Control of wildlife pest populations by sterilization could be more effective than conventional mortality agents, provided that two conditions are met: (1) the endocrine function of affected animals is not compromised, so as to exploit the natural suppression of reproduction of subordinate members of the population that occurs in many species; and (2) the incidence of sterility is sufficient to lower population recruitment and growth. Both conditions could, theoretically, be met by use of an infectious recombinant virus, expressing genes for specific reproductive antigens. Using the rabbit, I describe the research required to test the concept and discuss the legal and ethical consequences that may arise from a positive outcome to the research.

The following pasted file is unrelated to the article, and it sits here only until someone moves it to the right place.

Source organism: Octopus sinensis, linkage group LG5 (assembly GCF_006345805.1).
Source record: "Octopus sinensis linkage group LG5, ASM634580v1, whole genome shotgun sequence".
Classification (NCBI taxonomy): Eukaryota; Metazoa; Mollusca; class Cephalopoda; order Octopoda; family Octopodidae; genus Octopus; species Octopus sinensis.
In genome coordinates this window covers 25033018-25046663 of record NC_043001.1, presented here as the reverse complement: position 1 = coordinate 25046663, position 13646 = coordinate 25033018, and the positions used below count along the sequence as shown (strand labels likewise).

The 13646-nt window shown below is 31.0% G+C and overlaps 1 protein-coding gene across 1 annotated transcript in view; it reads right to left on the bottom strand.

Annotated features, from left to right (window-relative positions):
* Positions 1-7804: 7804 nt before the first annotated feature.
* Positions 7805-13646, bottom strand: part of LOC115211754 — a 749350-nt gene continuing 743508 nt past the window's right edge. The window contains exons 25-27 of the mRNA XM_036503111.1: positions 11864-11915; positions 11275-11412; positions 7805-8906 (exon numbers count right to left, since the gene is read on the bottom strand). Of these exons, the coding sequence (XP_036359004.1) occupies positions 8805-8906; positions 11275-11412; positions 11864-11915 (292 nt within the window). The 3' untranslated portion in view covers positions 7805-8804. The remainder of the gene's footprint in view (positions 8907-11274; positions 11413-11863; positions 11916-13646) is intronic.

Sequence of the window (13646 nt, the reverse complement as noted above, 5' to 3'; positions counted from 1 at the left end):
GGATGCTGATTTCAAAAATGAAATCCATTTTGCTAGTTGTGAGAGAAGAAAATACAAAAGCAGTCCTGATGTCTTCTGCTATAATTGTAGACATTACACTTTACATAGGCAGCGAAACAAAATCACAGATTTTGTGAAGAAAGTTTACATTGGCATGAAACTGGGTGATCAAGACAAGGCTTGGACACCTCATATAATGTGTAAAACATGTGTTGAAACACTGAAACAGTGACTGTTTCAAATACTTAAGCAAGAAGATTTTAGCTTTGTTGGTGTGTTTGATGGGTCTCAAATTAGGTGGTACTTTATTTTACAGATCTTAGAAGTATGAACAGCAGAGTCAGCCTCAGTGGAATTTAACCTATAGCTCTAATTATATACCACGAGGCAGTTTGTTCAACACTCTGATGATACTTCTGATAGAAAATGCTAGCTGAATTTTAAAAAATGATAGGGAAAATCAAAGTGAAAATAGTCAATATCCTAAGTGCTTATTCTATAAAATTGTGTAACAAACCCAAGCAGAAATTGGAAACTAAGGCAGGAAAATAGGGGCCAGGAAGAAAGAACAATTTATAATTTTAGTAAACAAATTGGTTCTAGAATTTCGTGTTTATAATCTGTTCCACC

|Author||Tyndale-Biscoe, C. H.|
|Secondary title||Contraception in wildlife management: APHIS Technical Bulletin No. 1853|
|Place published||Denver, Colorado|
|Publisher||Denver Wildlife Research Centre|
|Control method||Fertility Control|